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Vol. 38. Núm. 1.
Páginas 1-2 (Enero - Marzo 2021)
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Vol. 38. Núm. 1.
Páginas 1-2 (Enero - Marzo 2021)
Mycologic Forum
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Ringworm in cats and dogs: New guidelines
Dermatofitosis en perros y gatos: nuevas recomendaciones
F. Javier Cabañes
Veterinary Mycology Group, Department of Animal Health and Anatomy, Veterinary School, Universitat Autònoma de Barcelona, Bellaterra, Spain
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Dermatophytes continue to be cited as one of the most common causes of skin problems in domestic animals. However, only a small percentage of these fungal species usually cause ringworm in them.1 As I recently mentioned in an article of this Animal Mycology forum series,2 the names of some of the species that cause dermatophytosis have changed and are now included in the genera Lophophyton, Nannizzia, Microsporum and Trichophyton. It should be noted that animals are reservoir hosts of the so-called zoophylic dermatophytes and their infections have considerable zoonotic importance as they are transmitted to humans with some frequency. For example, the cat is the main reservoir of Microsporum canis. This species is the most common cause of ringworm in dogs and cats. In cats, the percentage of isolation of M. canis is usually over 90%. In both animal species dermatophytosis is a frequent disease in young individuals (Fig. 1).

Fig. 1.

Characteristic circular area of hair loss in a puppy with ringworm. The dermatophyte grows radially from the starting point of infection, invades hair follicles and causes hair to fall out. These fungi feed mainly on the keratin that is found in hair and skin.


As stated in the latest consensus recommendations on the diagnosis and treatment of dermatophytosis in cats and dogs3, provided within the scope of the World Association of Veterinary Dermatology, M. canis is among the main microorganisms along with Campylobacter spp., Salmonella spp., and Toxoplasma gondii, which are often considered of greater concern to be transmitted by pets to high-risk owners.

However, as outlined in these guidelines, despite being dermatophytosis a known zoonosis that causes skin lesions in humans, it is treatable and curable. Nevertheless, these authors point out that there are few studies that have accurately investigated the rate of human dermatophytosis attributable to pets. Pet-associated diseases can occur in any individual, but children under the age of 5, adults over 65, pregnant women and people with immunocompromised conditions are at greater risk.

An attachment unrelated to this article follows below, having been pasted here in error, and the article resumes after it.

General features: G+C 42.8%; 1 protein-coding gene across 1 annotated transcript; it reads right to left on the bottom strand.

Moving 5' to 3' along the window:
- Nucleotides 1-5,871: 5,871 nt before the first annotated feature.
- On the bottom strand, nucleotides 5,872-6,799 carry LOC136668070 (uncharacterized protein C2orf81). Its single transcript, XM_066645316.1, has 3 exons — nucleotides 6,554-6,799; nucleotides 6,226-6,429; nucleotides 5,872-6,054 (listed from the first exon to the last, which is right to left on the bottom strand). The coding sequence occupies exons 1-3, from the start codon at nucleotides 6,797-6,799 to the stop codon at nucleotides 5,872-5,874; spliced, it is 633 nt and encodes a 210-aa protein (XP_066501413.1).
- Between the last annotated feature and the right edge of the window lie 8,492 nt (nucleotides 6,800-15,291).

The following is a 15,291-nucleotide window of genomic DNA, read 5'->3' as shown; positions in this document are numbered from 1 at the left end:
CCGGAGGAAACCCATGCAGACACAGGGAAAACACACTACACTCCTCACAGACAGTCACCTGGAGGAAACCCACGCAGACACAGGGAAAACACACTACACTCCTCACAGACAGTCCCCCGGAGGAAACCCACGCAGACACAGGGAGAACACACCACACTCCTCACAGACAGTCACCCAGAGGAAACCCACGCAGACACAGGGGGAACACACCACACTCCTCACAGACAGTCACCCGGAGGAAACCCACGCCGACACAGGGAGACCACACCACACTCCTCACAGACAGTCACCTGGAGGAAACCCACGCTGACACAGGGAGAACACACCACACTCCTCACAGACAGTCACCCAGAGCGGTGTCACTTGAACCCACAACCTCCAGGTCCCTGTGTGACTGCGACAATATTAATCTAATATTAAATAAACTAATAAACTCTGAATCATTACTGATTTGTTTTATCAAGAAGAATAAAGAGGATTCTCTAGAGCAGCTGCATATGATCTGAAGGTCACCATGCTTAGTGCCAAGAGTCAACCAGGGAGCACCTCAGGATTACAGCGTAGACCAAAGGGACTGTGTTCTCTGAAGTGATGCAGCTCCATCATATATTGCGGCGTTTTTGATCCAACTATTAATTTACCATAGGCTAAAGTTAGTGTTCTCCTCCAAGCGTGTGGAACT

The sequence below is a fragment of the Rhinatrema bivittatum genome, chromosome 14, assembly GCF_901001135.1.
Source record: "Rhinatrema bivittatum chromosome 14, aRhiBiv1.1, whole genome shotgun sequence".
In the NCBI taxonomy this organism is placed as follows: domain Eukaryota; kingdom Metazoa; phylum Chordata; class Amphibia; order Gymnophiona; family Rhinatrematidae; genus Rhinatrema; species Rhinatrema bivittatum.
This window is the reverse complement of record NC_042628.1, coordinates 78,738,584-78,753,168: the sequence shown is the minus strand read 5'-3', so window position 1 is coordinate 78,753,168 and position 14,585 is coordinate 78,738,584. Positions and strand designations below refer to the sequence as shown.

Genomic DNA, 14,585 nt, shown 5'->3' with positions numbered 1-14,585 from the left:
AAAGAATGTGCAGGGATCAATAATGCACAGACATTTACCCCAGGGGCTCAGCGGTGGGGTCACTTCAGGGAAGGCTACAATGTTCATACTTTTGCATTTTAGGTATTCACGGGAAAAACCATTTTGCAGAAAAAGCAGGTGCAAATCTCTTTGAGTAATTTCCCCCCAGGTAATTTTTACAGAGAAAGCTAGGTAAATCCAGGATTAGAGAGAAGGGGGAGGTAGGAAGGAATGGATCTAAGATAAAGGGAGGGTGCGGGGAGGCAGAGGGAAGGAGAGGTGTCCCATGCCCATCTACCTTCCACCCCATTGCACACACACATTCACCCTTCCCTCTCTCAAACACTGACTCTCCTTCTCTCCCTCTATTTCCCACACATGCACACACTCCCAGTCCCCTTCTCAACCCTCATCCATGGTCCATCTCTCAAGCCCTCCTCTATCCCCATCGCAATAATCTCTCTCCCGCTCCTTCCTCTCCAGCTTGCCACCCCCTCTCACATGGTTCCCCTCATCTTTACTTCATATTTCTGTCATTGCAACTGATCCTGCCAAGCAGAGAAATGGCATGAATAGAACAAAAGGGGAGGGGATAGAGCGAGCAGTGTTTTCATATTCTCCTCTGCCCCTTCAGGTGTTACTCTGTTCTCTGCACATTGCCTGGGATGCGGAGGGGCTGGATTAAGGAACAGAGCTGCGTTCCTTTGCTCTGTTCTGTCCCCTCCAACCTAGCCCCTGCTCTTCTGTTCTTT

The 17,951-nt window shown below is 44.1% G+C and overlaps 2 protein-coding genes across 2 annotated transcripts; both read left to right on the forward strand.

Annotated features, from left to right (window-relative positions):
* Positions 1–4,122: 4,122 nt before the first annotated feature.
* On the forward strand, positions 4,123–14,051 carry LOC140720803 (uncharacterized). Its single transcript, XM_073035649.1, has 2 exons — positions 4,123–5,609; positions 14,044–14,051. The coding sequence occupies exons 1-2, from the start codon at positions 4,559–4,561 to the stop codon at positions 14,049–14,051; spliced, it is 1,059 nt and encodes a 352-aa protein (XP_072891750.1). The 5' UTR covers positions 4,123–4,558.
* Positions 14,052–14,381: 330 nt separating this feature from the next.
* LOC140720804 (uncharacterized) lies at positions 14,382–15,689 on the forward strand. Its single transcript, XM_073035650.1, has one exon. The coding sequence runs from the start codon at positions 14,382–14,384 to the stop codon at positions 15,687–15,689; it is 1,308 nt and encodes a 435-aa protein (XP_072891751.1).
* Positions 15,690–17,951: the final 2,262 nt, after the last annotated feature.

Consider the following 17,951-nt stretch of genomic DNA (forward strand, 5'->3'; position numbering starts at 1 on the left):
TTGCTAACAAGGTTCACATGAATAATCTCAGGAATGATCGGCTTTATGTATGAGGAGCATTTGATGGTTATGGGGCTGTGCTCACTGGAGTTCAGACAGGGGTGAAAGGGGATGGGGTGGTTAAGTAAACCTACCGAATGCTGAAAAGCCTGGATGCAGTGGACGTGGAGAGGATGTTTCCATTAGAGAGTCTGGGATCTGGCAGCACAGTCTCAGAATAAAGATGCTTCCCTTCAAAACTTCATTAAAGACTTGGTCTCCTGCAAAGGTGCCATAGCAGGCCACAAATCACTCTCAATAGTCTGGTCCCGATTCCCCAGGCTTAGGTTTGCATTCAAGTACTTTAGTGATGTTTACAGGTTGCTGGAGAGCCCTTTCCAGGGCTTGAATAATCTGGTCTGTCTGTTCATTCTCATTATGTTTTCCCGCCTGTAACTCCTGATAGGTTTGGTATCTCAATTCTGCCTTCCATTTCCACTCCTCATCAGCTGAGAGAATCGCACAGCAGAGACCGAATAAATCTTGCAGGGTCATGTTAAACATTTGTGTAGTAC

This disease is mainly transmitted by contact with the fur or skin lesions of an infected animal. Scales and hair from these animals can accumulate in the environment and are possible sources of infection. This is mainly due to the large number of arthroconidia formed in the hair of animals with dermatophytosis, which generally have diameters of less than 5 micrometers and are the cause of the infection (Fig. 2). However, it is difficult to determine the true prevalence of this disease, as it is not considered a reportable infectious disease. Although in these recommendations none of the commonly used diagnostic tests is considered the “gold standard”, it is pointed out that it is important to know which techniques allow us to confirm the presence or absence of an active infection in the animal. Laboratory diagnosis includes traditional techniques such as direct microscopic examination of hairs (Fig. 2), a test characterized by an unquestionable specificity but with moderate sensitivity. Diagnosis is usually confirmed by culture of hairs in proper media, a test that has high sensitivity and also allows the identification of the species involved. Culture also allows the detection of transient mechanical carriers, asymptomatic initial infections and monitoring response to antifungal therapy. PCR techniques can be useful, although it should be remembered that they can give false positive results in cases of non-active infections by detecting DNA from non-viable fungal elements. As it is mentioned in these guidelines, successful treatment requires the concurrent use of systemic oral antifungals, such as itraconazole or terbinafine, and a topical disinfection of the hair coat.

Fig. 2.

Direct microscopic examination of an area near the hair bulb. Numerous arthroconidia can be seen around the hair, which are the infectious fungal elements responsible for the spread of the disease. This infection pattern is common in animal dermatophytoses and is called ectothrix. Lactophenol blue stain.

Conflict of interest

Author has no conflict of interest.


Financial support came from Servei Veterinari de Bacteriologia i Micologia of the Universitat Autònoma de Barcelona.

F.J. Cabañes.
Dermatophytes in domestic animals.
Biology of dermatophytes and other keratinophylic fungi, pp. 104-108
F.J. Cabañes.
Dermatophytes: the names they are a-changin’.
K.A. Moriello, K. Coyner, S. Paterson, B. Mignon.
Diagnosis and treatment of dermatophytosis in dogs and cats: Clinical Consensus Guidelines of the World Association for Veterinary Dermatology.
Vet Dermatol, 28 (2017), pp. 266-268

These Mycology Forum articles can be consulted in Spanish on the Animal Mycology section on the website of the Spanish Mycology Association (https://aemicol.com/micologia-animal/).

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